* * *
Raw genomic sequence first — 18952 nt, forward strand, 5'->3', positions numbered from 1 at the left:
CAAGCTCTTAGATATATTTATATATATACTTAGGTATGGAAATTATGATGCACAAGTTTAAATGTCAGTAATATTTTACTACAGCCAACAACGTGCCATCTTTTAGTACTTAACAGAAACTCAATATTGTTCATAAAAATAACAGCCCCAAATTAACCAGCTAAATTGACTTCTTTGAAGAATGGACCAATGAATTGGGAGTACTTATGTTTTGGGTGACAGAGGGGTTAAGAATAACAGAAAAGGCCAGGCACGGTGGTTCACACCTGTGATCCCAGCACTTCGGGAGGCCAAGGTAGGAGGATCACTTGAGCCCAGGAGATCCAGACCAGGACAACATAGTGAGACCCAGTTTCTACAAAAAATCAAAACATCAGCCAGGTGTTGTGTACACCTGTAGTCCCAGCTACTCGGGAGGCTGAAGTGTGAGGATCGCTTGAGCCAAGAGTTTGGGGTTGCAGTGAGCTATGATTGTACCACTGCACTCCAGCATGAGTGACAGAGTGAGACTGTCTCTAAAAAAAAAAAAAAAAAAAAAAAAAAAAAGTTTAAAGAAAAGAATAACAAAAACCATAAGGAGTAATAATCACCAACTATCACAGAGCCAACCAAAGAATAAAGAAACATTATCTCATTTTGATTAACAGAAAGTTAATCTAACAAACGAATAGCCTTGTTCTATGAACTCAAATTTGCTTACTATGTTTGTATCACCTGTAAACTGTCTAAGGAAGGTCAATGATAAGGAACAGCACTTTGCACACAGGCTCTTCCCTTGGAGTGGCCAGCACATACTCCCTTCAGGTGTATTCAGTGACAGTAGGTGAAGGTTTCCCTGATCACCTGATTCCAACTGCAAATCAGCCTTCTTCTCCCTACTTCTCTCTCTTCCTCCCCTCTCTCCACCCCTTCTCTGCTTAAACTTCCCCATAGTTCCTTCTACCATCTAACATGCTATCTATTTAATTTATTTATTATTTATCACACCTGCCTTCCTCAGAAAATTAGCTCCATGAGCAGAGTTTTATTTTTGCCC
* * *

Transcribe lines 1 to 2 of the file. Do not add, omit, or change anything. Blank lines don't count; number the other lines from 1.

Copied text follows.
Raw genomic sequence first — 18952 nt, forward strand, 5'->3', positions numbered from 1 at the left:
CAAGCTCTTAGATATATTTATATATATACTTAGGTATGGAAATTATGATGCACAAGTTTAAATGTCAGTAATATTTTACTACAGCCAACAACGTGCCATCTTTTAGTACTTAACAGAAACTCAATATTGTTCATAAAAATAACAGCCCCAAATTAACCAGCTAAATTGACTTCTTTGAAGAATGGACCAATGAATTGGGAGTACTTATGTTTTGGGTGACAGAGGGGTTAAGAATAACAGAAAAGGCCAGGCACGGTGGTTCACACCTGTGATCCCAGCACTTCGGGAGGCCAAGGTAGGAGGATCACTTGAGCCCAGGAGATCCAGACCAGGACAACATAGTGAGACCCAGTTTCTACAAAAAATCAAAACATCAGCCAGGTGTTGTGTACACCTGTAGTCCCAGCTACTCGGGAGGCTGAAGTGTGAGGATCGCTTGAGCCAAGAGTTTGGGGTTGCAGTGAGCTATGATTGTACCACTGCACTCCAGCATGAGTGACAGAGTGAGACTGTCTCTAAAAAAAAAAAAAAAAAAAAAAAAAAAAAGTTTAAAGAAAAGAATAACAAAAACCATAAGGAGTAATAATCACCAACTATCACAGAGCCAACCAAAGAATAAAGAAACATTATCTCATTTTGATTAACAGAAAGTTAATCTAACAAACGAATAGCCTTGTTCTATGAACTCAAATTTGCTTACTATGTTTGTATCACCTGTAAACTGTCTAAGGAAGGTCAATGATAAGGAACAGCACTTTGCACACAGGCTCTTCCCTTGGAGTGGCCAGCACATACTCCCTTCAGGTGTATTCAGTGACAGTAGGTGAAGGTTTCCCTGATCACCTGATTCCAACTGCAAATCAGCCTTCTTCTCCCTACTTCTCTCTCTTCCTCCCCTCTCTCCACCCCTTCTCTGCTTAAACTTCCCCATAGTTCCTTCTACCATCTAACATGCTATCTATTTAATTTATTTATTATTTATCACACCTGCCTTCCTCAGAAAATTAGCTCCATGAGCAGAGTTTTATTTTTGCCC